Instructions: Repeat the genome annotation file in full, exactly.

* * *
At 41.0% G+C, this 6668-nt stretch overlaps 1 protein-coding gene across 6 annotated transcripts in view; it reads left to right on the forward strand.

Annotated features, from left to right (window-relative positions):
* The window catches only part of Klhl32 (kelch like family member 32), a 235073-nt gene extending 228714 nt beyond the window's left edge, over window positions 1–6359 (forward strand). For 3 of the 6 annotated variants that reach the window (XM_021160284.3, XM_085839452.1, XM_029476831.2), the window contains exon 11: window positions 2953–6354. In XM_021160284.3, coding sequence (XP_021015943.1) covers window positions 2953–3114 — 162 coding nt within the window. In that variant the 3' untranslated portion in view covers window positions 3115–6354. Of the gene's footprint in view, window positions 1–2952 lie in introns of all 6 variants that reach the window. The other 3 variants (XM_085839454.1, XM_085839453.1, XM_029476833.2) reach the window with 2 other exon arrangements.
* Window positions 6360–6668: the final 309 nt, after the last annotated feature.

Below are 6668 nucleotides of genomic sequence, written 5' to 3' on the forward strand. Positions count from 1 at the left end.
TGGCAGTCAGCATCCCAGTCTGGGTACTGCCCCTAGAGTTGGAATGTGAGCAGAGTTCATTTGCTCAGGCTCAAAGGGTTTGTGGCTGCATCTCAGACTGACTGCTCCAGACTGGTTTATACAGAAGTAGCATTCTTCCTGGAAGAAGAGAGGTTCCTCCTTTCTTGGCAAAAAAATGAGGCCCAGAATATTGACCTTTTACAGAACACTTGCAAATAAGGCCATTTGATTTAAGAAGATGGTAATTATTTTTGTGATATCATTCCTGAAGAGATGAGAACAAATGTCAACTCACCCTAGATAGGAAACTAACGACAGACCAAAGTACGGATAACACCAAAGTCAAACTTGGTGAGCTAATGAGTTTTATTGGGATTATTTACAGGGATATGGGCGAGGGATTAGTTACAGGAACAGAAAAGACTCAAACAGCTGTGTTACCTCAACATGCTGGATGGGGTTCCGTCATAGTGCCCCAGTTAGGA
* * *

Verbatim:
At 41.0% G+C, this 6668-nt stretch overlaps 1 protein-coding gene across 6 annotated transcripts in view; it reads left to right on the forward strand.

Annotated features, from left to right (window-relative positions):
* The window catches only part of Klhl32 (kelch like family member 32), a 235073-nt gene extending 228714 nt beyond the window's left edge, over window positions 1–6359 (forward strand). For 3 of the 6 annotated variants that reach the window (XM_021160284.3, XM_085839452.1, XM_029476831.2), the window contains exon 11: window positions 2953–6354. In XM_021160284.3, coding sequence (XP_021015943.1) covers window positions 2953–3114 — 162 coding nt within the window. In that variant the 3' untranslated portion in view covers window positions 3115–6354. Of the gene's footprint in view, window positions 1–2952 lie in introns of all 6 variants that reach the window. The other 3 variants (XM_085839454.1, XM_085839453.1, XM_029476833.2) reach the window with 2 other exon arrangements.
* Window positions 6360–6668: the final 309 nt, after the last annotated feature.

Below are 6668 nucleotides of genomic sequence, written 5' to 3' on the forward strand. Positions count from 1 at the left end.
TGGCAGTCAGCATCCCAGTCTGGGTACTGCCCCTAGAGTTGGAATGTGAGCAGAGTTCATTTGCTCAGGCTCAAAGGGTTTGTGGCTGCATCTCAGACTGACTGCTCCAGACTGGTTTATACAGAAGTAGCATTCTTCCTGGAAGAAGAGAGGTTCCTCCTTTCTTGGCAAAAAAATGAGGCCCAGAATATTGACCTTTTACAGAACACTTGCAAATAAGGCCATTTGATTTAAGAAGATGGTAATTATTTTTGTGATATCATTCCTGAAGAGATGAGAACAAATGTCAACTCACCCTAGATAGGAAACTAACGACAGACCAAAGTACGGATAACACCAAAGTCAAACTTGGTGAGCTAATGAGTTTTATTGGGATTATTTACAGGGATATGGGCGAGGGATTAGTTACAGGAACAGAAAAGACTCAAACAGCTGTGTTACCTCAACATGCTGGATGGGGTTCCGTCATAGTGCCCCAGTTAGGA